How Halloween Spending Affects the Economy

How Halloween Spending Affects the Economy

Happy Halloween! 

Did you know? The origin of this spooky holiday dates back to the ancient festival of Samhain, a Celtic tradition. When Irish immigrants came to America in the second half of the 19th century, they brought along their traditions and helped to make Halloween a popular national celebration. Over time, Halloween has become one of the most widely celebrated holidays in the United States, especially for children and families who enjoy Trick-or-Treating.

Have you ever wondered how Halloween affects our economy? After all, those pumpkins, decorations, costumes, and candy do have to be purchased every year, and typically fly off the shelves. In this post, we’ll review some of the frightening facts on Halloween spending. But first, a bewitching poem:

Tonight’s the night when spooks abound,

and candy will be all around.

Children walk the streets this night,

in search of treats and perhaps a fright.

Read on and surely you will find

payment facts that transfix the mind.

Before the eve we will explore

how Halloween spending grows more and more.

 

Halloween Projected Spending for 2019

How much will you spend on Halloween this year? Depending on your family size and dynamic, experts estimate that it could be an average of $86 per person.

According to the National Retail Federation (NRF), adults in the United States will spend an estimated $8.8 billion on costumes, candy, and other Halloween swag this year. That’s not too far off from the record-high for Halloween spending, which cashed in at $9.1 billion in 2017. Check out these other forecasted amounts for Halloween this year:

  • Americans spend an average of $86 per person on Halloween items.
  • Spending on costumes for children, teens, adults, and pets is estimated to reach $3 billion this year.
  • Halloween candy sweeps in over $2 billion each year.
  • It is estimated that Americans will spend $2.7 billion on decorations this year.

Where do you fall on the Halloween spending list? Even if you don’t have children to take Trick-or-Treating, you may still end up spending quite a bit on candy to pass out to the neighborhood ghouls and goblins. In fact, it is estimated that 69% of households will pass out candy, but only 29% of parents plan to take their children trick or treating this year. 

 

Halloween Spending vs. the U.S. Economy

So, how will all that spending affect the United States economy?

Economists have been examining this question over the years but have yet to come to a solid consensus. Some argue that the state of the economy itself affects the Halloween industry more than Halloween affects the state of the economy. For example, after the Great Recession of 2008, Halloween spending decreased to just $56 per person. Once the economy began to resurge, so did Halloween spending - reaching $66 per person in 2010 and $72 per person in 2011. These numbers have only continued to climb since the recession, reaching a record high in 2017. Experts believe that the healthier state of the economy has helped increase consumer confidence, making us more likely to spend our earnings on non-essential products, such as costumes, candies, and decorations.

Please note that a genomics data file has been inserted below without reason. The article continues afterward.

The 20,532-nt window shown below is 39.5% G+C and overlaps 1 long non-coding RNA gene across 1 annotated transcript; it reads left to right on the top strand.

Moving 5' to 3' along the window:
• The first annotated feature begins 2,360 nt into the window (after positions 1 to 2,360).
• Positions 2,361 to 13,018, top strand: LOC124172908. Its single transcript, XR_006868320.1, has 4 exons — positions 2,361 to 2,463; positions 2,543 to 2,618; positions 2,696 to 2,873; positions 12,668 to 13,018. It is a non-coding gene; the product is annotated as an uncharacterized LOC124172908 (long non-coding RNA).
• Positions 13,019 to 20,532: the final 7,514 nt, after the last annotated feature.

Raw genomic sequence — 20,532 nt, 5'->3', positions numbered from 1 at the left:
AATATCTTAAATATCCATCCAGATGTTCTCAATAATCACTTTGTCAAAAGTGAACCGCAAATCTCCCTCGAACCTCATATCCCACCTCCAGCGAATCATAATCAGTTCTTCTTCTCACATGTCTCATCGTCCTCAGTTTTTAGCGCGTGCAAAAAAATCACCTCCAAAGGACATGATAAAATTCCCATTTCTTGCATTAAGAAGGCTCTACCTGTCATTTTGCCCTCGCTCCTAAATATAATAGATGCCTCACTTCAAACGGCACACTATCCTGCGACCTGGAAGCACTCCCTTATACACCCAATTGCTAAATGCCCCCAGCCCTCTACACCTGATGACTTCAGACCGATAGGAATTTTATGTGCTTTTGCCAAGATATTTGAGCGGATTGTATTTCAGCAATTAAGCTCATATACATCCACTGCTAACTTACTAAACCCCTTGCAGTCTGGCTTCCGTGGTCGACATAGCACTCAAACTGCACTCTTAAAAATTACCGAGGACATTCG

Other economists believe that an increase in spending on Halloween merchandise always has a positive effect on the state of the economy. According to Investopedia, “Increased spending generally leads to higher gross domestic product (GDP), helping to jump-start economic activity and lead to potential job growth.” Halloween-specific retailers, such as Spirit Halloween, help to stimulate the job market by hiring temporary employees to run the retail store. This stimulation then continues through the holidays, as many large retailers hire additional, temporary staff to work the extended hours required to meet consumer demand.

The Halloween shopping season can also be an opportunity for retailers such as craft stores and mass merchants like Walmart or Target to begin teasing holiday specials. It may seem like overkill when you start seeing Christmas trees in stores before Halloween, but the retail industry pushes these items early because it relies heavily on holiday shopping. In fact, that’s when about 20 percent of all retail sales for the year occur.

To summarize, the answer to this question is a bit ambiguous. Like a distorting mirror in a haunted house, it depends on which way you look at it. At one angle, the state of the economy affects Halloween spending. From the other angle, we see that Halloween spending can help stimulate the economy.

 

Trick or Treat! Other Halloween Fun Facts

Hungry for more? Check out these Halloween facts that may surprise you:

  1. In 2018, it is estimated that about $575 million was spent on Halloween pumpkins, exhausting about 80 percent of the pumpkin supply in the United States.
  2. Rubie’s Costume Company is the world’s largest designer and manufacturer of costumes and produces almost half of all costumes worn during the Halloween season.
  3. According to a recent poll, the most popular Halloween candies are as follows:
    • Reese's Peanut Butter Cups - 36%
    • Snickers - 18%
    • M&M's - 11%
    • Hershey bars - 6%
    • Candy corn - 6%
    • Skittles - 5%
    • Starburst - 4%
    • Tootsie Pops - 2%
  4. 1 in 9 adults will dress as a witch for Halloween this year.
  5. 17% of Americans will purchase a costume for their pet, with a pumpkin being the most popular costume.

 

Whether you’re taking the family out trick-or-treating or enjoying your favorite candy at home, we hope you have a frighteningly fantastic Halloween! 🎃

 

Sources: History.com, NRF, Investopedia, ConsolidatedCredit, The Balance, FEE, Retail Dive